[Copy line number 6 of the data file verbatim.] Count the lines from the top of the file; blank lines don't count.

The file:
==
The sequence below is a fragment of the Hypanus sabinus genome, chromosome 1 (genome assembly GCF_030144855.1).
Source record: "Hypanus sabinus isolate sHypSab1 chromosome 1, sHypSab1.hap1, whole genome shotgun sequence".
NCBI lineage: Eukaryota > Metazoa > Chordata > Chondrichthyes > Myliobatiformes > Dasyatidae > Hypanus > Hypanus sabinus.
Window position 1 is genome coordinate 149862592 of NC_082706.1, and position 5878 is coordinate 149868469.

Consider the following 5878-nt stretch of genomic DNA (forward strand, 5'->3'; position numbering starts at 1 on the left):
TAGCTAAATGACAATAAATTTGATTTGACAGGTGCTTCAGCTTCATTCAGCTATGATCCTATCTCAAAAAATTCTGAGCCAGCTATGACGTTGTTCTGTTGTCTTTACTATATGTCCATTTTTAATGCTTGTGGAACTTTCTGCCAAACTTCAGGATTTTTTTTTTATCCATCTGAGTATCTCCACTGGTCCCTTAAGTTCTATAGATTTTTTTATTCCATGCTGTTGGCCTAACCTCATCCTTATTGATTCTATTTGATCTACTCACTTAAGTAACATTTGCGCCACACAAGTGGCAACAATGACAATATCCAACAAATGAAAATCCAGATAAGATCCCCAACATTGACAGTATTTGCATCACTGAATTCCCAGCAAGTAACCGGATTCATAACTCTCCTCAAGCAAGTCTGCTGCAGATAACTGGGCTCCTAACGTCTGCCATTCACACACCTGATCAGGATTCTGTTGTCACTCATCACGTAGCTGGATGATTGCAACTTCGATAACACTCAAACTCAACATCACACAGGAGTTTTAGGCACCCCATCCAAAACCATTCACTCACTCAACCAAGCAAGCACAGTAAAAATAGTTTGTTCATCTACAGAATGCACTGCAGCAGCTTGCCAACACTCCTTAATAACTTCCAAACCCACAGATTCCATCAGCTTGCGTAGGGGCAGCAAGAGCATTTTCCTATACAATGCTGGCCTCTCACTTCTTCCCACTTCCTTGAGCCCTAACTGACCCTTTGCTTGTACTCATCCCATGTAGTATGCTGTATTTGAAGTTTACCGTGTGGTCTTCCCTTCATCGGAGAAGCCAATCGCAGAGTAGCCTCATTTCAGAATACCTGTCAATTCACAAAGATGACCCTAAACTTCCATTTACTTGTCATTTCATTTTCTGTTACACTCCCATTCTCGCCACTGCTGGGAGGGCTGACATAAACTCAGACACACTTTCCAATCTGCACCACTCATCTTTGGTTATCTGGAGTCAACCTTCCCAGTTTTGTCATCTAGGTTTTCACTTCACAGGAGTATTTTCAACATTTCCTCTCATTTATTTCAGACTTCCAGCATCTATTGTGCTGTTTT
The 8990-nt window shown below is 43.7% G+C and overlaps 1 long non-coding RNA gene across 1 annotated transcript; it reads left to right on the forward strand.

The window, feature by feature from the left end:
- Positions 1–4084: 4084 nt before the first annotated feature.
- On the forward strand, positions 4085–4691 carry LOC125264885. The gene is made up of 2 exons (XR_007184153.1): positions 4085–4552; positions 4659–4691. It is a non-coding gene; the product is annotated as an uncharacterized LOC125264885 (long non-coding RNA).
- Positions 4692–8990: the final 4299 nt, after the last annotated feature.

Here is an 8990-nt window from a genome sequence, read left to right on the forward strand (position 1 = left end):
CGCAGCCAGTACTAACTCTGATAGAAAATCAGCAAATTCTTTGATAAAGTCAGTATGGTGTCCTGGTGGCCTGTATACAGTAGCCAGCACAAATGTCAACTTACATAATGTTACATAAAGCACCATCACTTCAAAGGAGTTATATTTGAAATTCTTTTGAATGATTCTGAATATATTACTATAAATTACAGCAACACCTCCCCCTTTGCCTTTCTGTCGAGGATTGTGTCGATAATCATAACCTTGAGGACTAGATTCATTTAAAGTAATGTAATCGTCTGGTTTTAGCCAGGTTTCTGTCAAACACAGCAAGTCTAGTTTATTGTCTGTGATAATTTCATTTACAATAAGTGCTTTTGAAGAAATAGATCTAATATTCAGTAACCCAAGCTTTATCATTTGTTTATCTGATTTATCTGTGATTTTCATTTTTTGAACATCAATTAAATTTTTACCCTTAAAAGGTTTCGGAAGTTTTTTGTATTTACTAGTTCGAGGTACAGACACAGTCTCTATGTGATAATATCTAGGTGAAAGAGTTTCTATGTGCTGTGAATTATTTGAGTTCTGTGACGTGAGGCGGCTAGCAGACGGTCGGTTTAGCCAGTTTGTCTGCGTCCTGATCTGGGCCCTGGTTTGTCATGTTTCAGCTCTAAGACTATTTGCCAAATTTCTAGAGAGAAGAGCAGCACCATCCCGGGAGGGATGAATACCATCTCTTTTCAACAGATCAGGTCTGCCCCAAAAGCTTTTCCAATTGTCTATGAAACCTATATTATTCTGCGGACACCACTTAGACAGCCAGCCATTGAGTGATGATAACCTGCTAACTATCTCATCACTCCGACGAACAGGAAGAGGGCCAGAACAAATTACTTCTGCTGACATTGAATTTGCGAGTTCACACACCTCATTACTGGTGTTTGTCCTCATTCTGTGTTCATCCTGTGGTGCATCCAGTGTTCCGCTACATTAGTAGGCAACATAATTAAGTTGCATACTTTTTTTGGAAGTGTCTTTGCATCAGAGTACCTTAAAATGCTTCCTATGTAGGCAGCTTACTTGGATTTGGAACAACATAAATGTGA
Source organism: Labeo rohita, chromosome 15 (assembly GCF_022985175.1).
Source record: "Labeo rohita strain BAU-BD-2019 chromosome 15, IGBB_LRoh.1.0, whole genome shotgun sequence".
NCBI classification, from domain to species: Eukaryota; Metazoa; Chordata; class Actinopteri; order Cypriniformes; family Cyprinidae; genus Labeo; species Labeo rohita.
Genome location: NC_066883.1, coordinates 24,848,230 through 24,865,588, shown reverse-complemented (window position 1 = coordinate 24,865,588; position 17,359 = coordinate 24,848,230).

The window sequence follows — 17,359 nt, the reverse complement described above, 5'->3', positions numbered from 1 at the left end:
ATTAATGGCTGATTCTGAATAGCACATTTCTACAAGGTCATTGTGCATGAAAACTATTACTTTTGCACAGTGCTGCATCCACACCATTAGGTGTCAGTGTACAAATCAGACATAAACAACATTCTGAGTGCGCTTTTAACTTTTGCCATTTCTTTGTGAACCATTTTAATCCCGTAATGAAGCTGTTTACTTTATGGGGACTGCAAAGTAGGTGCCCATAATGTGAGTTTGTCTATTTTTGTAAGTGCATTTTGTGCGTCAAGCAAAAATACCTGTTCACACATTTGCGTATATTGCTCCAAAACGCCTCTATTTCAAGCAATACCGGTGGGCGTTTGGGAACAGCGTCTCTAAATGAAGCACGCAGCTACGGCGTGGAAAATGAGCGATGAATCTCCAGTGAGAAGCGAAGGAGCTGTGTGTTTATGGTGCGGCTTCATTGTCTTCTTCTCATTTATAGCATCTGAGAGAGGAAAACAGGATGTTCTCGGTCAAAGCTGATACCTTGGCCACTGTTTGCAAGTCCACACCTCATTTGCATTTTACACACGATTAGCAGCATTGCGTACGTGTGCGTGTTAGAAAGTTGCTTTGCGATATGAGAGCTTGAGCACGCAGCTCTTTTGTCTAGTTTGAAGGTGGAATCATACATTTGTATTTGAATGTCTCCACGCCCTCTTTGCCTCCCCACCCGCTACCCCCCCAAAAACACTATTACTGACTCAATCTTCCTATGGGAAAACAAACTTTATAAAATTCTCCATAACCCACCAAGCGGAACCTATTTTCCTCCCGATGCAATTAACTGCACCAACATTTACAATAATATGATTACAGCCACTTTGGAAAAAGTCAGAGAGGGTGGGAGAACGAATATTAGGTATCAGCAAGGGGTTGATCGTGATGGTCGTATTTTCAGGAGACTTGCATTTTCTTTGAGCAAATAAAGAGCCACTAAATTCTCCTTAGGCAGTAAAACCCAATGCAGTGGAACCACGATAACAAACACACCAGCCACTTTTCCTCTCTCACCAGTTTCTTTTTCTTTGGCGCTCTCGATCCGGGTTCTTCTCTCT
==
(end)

TAGCTAAATGACAATAAATTTGATTTGACAGGTGCTTCAGCTTCATTCAGCTATGATCCTATCTCAAAAAATTCTGAGCCAGCTATGACGTTGTTCTGTTGTCTTTACTATATGTCCATTTTTAATGCTTGTGGAACTTTCTGCCAAACTTCAGGATTTTTTTTTTATCCATCTGAGTATCTCCACTGGTCCCTTAAGTTCTATAGATTTTTTTATTCCATGCTGTTGGCCTAACCTCATCCTTATTGATTCTATTTGATCTACTCACTTAAGTAACATTTGCGCCACACAAGTGGCAACAATGACAATATCCAACAAATGAAAATCCAGATAAGATCCCCAACATTGACAGTATTTGCATCACTGAATTCCCAGCAAGTAACCGGATTCATAACTCTCCTCAAGCAAGTCTGCTGCAGATAACTGGGCTCCTAACGTCTGCCATTCACACACCTGATCAGGATTCTGTTGTCACTCATCACGTAGCTGGATGATTGCAACTTCGATAACACTCAAACTCAACATCACACAGGAGTTTTAGGCACCCCATCCAAAACCATTCACTCACTCAACCAAGCAAGCACAGTAAAAATAGTTTGTTCATCTACAGAATGCACTGCAGCAGCTTGCCAACACTCCTTAATAACTTCCAAACCCACAGATTCCATCAGCTTGCGTAGGGGCAGCAAGAGCATTTTCCTATACAATGCTGGCCTCTCACTTCTTCCCACTTCCTTGAGCCCTAACTGACCCTTTGCTTGTACTCATCCCATGTAGTATGCTGTATTTGAAGTTTACCGTGTGGTCTTCCCTTCATCGGAGAAGCCAATCGCAGAGTAGCCTCATTTCAGAATACCTGTCAATTCACAAAGATGACCCTAAACTTCCATTTACTTGTCATTTCATTTTCTGTTACACTCCCATTCTCGCCACTGCTGGGAGGGCTGACATAAACTCAGACACACTTTCCAATCTGCACCACTCATCTTTGGTTATCTGGAGTCAACCTTCCCAGTTTTGTCATCTAGGTTTTCACTTCACAGGAGTATTTTCAACATTTCCTCTCATTTATTTCAGACTTCCAGCATCTATTGTGCTGTTTT